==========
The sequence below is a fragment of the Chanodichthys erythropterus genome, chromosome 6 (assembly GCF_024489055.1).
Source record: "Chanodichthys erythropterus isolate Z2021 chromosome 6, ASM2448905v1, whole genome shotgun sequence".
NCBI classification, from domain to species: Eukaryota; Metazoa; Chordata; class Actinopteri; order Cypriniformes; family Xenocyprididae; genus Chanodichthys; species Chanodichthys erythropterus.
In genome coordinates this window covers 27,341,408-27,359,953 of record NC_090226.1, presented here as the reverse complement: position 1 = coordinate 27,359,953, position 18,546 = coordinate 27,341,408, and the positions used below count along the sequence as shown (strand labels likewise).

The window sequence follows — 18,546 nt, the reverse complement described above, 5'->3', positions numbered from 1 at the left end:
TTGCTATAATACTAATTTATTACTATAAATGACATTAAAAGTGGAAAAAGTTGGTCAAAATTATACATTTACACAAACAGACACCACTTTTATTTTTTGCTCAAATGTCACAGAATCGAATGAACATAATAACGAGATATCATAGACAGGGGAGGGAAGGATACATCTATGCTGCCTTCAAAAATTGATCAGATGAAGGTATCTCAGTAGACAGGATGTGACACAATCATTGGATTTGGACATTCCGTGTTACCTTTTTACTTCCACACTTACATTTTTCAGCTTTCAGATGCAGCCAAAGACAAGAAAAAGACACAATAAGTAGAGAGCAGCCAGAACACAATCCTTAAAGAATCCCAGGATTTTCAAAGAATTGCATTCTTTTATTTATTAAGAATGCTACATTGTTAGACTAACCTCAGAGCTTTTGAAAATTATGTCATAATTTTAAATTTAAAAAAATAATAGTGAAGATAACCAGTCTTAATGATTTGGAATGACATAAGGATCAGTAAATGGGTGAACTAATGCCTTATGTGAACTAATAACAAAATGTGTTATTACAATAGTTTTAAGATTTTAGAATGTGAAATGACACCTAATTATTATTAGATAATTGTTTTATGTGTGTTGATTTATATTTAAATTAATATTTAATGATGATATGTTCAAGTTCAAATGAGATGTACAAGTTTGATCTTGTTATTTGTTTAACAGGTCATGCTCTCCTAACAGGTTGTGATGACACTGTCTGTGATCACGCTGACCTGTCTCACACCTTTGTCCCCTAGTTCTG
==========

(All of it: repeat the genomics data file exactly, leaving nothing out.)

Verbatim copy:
The sequence below is a fragment of the Chanodichthys erythropterus genome, chromosome 6 (assembly GCF_024489055.1).
Source record: "Chanodichthys erythropterus isolate Z2021 chromosome 6, ASM2448905v1, whole genome shotgun sequence".
NCBI classification, from domain to species: Eukaryota; Metazoa; Chordata; class Actinopteri; order Cypriniformes; family Xenocyprididae; genus Chanodichthys; species Chanodichthys erythropterus.
In genome coordinates this window covers 27,341,408-27,359,953 of record NC_090226.1, presented here as the reverse complement: position 1 = coordinate 27,359,953, position 18,546 = coordinate 27,341,408, and the positions used below count along the sequence as shown (strand labels likewise).

The window sequence follows — 18,546 nt, the reverse complement described above, 5'->3', positions numbered from 1 at the left end:
TTGCTATAATACTAATTTATTACTATAAATGACATTAAAAGTGGAAAAAGTTGGTCAAAATTATACATTTACACAAACAGACACCACTTTTATTTTTTGCTCAAATGTCACAGAATCGAATGAACATAATAACGAGATATCATAGACAGGGGAGGGAAGGATACATCTATGCTGCCTTCAAAAATTGATCAGATGAAGGTATCTCAGTAGACAGGATGTGACACAATCATTGGATTTGGACATTCCGTGTTACCTTTTTACTTCCACACTTACATTTTTCAGCTTTCAGATGCAGCCAAAGACAAGAAAAAGACACAATAAGTAGAGAGCAGCCAGAACACAATCCTTAAAGAATCCCAGGATTTTCAAAGAATTGCATTCTTTTATTTATTAAGAATGCTACATTGTTAGACTAACCTCAGAGCTTTTGAAAATTATGTCATAATTTTAAATTTAAAAAAATAATAGTGAAGATAACCAGTCTTAATGATTTGGAATGACATAAGGATCAGTAAATGGGTGAACTAATGCCTTATGTGAACTAATAACAAAATGTGTTATTACAATAGTTTTAAGATTTTAGAATGTGAAATGACACCTAATTATTATTAGATAATTGTTTTATGTGTGTTGATTTATATTTAAATTAATATTTAATGATGATATGTTCAAGTTCAAATGAGATGTACAAGTTTGATCTTGTTATTTGTTTAACAGGTCATGCTCTCCTAACAGGTTGTGATGACACTGTCTGTGATCACGCTGACCTGTCTCACACCTTTGTCCCCTAGTTCTG